Anne McCaffrey, |
(Del Rey, 1967)
Restoree is one of Anne McCaffrey's lesser-known novels; written in 1967, it is an entrance into the science-fiction genre that earned her so many accolades. Unusually for her, it is self-contained, although it would lend itself to a sequel. It is an enjoyable read, if somewhat formulaic, but McCaffrey shows the germination of her talent for fleshing out believable characters, whether human or alien, whether on Earth or scattered among the galaxies.
The story centres on Sara, a self-conscious and down-trodden ugly duckling of a librarian, whom we encounter walking through Central Park after work. Her next conscious moment contains the gradual realisation that she is acting as a caregiver to an apparent moron, in a facility she does not recognise, slavishly following crude orders from brutal guards, in a world that is clearly not Earth. It becomes obvious that her charge is being deliberately doped into his automaton-like state and so Sara begins the slow and painfully dangerous process of denying him the drugged food, hoping that he will be able to organize an escape for them both on recovering his senses.
Harlan, the deposed planetary regent, regains his faculties and together they achieve an impulsive and daring escape, only to find that nowhere is safe for the fugitives, and his enemy has the rest of the ruling family in his devious clutches. There is high adventure, action, intrigue, romance, danger and deceit as the plot rapidly unfolds. Struggling to assimilate a strange culture, Sara is relatively unconcerned about the Mil, a formidable enemy that preys on the planet, harvesting its populace and devastating generation after generation. Only in the last century have the Lotharians managed, with the alliance of two other alien races similarly threatened, to achieve somewhat Pyrrhic victories over these interplanetary parasites. The exigencies of constant war with a more sophisticated assailant has led the Lotharian society to display areas of superior space technology in tandem with rather antediluvian land technology and advances in medicine stagnate from centuries of superstition under the omnipresent fear of the Mil.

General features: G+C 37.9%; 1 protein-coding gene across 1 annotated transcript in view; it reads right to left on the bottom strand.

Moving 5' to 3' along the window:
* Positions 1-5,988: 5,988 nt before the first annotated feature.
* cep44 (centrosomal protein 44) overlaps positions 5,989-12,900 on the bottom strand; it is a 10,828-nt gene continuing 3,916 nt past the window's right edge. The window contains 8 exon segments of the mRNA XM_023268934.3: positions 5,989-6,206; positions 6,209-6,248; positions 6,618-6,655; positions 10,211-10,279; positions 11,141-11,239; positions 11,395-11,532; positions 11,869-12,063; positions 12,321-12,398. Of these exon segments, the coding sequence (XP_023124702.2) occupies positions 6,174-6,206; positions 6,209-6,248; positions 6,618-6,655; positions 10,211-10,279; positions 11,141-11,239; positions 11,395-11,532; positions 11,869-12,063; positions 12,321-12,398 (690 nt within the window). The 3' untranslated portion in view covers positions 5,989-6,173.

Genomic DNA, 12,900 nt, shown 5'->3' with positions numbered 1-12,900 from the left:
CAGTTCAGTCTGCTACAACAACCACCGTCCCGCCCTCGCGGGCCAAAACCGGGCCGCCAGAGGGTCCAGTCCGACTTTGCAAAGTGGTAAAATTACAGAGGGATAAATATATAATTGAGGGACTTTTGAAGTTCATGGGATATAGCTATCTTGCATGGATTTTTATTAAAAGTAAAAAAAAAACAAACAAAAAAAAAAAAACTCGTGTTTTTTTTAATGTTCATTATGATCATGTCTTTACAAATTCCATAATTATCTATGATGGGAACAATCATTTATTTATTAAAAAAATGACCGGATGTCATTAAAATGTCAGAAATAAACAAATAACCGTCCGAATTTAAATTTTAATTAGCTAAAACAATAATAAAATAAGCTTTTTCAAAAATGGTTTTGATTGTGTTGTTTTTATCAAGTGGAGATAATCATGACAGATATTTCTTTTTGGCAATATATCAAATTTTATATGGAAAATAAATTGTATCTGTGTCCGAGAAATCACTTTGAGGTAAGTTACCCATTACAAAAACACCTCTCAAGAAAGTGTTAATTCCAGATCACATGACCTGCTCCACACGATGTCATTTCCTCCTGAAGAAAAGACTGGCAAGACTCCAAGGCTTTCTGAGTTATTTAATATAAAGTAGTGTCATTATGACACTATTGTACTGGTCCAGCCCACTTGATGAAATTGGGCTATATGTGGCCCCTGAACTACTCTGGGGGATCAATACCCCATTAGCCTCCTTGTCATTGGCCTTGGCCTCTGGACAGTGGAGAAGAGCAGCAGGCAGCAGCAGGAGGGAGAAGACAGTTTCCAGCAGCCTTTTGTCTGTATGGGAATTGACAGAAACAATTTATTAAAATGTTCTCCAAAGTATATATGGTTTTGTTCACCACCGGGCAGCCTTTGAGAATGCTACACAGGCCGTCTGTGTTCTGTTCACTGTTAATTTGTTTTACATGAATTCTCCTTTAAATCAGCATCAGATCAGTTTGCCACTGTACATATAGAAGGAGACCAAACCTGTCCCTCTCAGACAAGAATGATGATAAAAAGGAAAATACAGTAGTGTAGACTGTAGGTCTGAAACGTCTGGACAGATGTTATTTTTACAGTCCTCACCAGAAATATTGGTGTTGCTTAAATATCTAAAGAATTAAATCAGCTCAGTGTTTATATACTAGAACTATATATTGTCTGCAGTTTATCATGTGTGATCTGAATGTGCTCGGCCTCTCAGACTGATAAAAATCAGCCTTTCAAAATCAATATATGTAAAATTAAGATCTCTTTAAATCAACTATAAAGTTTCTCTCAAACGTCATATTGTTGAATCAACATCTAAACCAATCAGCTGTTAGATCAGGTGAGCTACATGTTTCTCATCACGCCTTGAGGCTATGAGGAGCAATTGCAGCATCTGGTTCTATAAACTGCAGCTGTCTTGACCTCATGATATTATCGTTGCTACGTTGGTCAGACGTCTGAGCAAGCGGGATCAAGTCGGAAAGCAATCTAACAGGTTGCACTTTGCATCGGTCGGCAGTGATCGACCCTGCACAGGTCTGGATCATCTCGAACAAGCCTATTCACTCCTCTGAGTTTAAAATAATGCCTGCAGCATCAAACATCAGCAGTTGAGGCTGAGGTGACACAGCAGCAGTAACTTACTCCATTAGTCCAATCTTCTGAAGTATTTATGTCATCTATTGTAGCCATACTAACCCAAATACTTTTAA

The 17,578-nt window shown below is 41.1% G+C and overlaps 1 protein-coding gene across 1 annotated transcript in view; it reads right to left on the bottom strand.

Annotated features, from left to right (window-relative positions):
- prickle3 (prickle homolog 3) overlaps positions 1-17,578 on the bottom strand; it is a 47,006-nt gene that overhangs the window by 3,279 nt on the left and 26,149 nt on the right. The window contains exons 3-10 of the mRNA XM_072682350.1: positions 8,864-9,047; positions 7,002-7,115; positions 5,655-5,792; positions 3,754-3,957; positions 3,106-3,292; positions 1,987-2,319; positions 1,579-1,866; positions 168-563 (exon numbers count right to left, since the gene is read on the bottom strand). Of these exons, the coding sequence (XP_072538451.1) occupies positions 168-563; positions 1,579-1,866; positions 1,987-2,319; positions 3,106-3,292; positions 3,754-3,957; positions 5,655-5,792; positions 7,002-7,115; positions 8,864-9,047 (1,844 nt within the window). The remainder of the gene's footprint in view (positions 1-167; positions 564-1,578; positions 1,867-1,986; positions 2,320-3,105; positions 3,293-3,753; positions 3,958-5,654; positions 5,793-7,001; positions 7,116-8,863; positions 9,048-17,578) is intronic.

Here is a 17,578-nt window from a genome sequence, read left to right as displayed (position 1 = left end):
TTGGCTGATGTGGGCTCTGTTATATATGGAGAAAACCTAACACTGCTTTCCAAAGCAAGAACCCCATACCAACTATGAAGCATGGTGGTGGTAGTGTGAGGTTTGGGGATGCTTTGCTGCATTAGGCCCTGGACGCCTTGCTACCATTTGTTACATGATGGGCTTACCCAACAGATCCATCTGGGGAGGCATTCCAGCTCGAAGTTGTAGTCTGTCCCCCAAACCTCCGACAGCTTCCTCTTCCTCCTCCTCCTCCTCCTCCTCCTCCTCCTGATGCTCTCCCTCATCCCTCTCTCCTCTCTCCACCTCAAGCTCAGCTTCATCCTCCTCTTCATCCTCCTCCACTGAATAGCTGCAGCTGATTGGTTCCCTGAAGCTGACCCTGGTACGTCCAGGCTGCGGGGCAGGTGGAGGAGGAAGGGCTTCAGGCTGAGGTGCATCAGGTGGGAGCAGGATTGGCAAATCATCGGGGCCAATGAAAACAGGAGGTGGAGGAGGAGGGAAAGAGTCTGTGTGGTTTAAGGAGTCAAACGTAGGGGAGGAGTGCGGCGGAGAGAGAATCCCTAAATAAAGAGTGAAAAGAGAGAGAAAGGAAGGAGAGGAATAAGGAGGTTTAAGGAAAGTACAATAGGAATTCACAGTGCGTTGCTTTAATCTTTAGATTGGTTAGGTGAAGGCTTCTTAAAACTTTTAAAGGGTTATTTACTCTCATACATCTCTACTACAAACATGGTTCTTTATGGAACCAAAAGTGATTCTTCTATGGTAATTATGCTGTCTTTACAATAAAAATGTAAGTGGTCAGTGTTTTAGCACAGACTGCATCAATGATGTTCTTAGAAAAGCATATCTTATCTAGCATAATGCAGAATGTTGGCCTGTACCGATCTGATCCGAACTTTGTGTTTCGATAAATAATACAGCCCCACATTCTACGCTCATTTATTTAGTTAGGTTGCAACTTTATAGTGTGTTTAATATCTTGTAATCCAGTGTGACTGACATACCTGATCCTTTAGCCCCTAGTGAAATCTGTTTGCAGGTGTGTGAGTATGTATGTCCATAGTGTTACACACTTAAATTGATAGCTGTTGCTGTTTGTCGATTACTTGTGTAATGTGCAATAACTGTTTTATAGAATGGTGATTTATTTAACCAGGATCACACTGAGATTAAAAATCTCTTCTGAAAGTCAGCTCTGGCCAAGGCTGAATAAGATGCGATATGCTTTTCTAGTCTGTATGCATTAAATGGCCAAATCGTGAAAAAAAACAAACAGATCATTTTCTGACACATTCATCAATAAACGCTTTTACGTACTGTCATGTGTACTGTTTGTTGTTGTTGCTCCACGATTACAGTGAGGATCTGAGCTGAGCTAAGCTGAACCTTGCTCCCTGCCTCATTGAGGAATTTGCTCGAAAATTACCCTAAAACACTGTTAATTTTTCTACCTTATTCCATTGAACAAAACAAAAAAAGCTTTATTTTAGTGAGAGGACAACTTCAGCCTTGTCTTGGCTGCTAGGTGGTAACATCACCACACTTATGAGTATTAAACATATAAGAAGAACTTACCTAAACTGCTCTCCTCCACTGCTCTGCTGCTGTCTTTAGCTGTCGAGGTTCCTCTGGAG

Amid a decadent atmosphere of ambitious treachery and deadly deception, Sara is unexpectedly thrust to the forefront of the turbulent politics of the Lotharian nobility. Harlan has deduced that she is a restoree, rescued from the charnel tanks of the Mil by some unknown agency, her unattractive physiognomy miraculously altered and her body and mind restored after the certain physical and psychological trauma of capture by the Mil. As a restoree, she lives in fear of immediate execution without appeal; the Lotharian society has an established abhorrence of those rare victims who survive incarceration by the Mil and, to date, no native has escaped the experience sane. Under constant public scrutiny, her illiterate but rapidly expanding knowledge of the culture is no guarantee that she will not inadvertently make some inexcusable social gaffe. In terror of her own exposure, Sara also fears for Harlan's life as he is forced to race to battle the largest armada of Mil star ships ever to threaten Lothar, his only hope of planetary salvation a previously untried alien weapon.
In my opinion, McCaffrey's later stories improve and build on the foundation of Restoree, but it is an easy introduction to her work, and is a diverting if not totally enthralling read. Within the tale she alludes to certain facts of Earth technology that now seem very dated, but this is fiction, after all, and the comments do not detract from the overall entertainment. If you are already acquainted with Anne McCaffrey, this is an interesting comparison to her later work and an addition to your bookshelves that you will be drawn to read more than once. If you have not yet begun to read or acquire her prolific and excellent variety of series, then this light tale is an ideal chance to sample her style without committing to a run of some 16 books!
[ by Jenny Ivor ]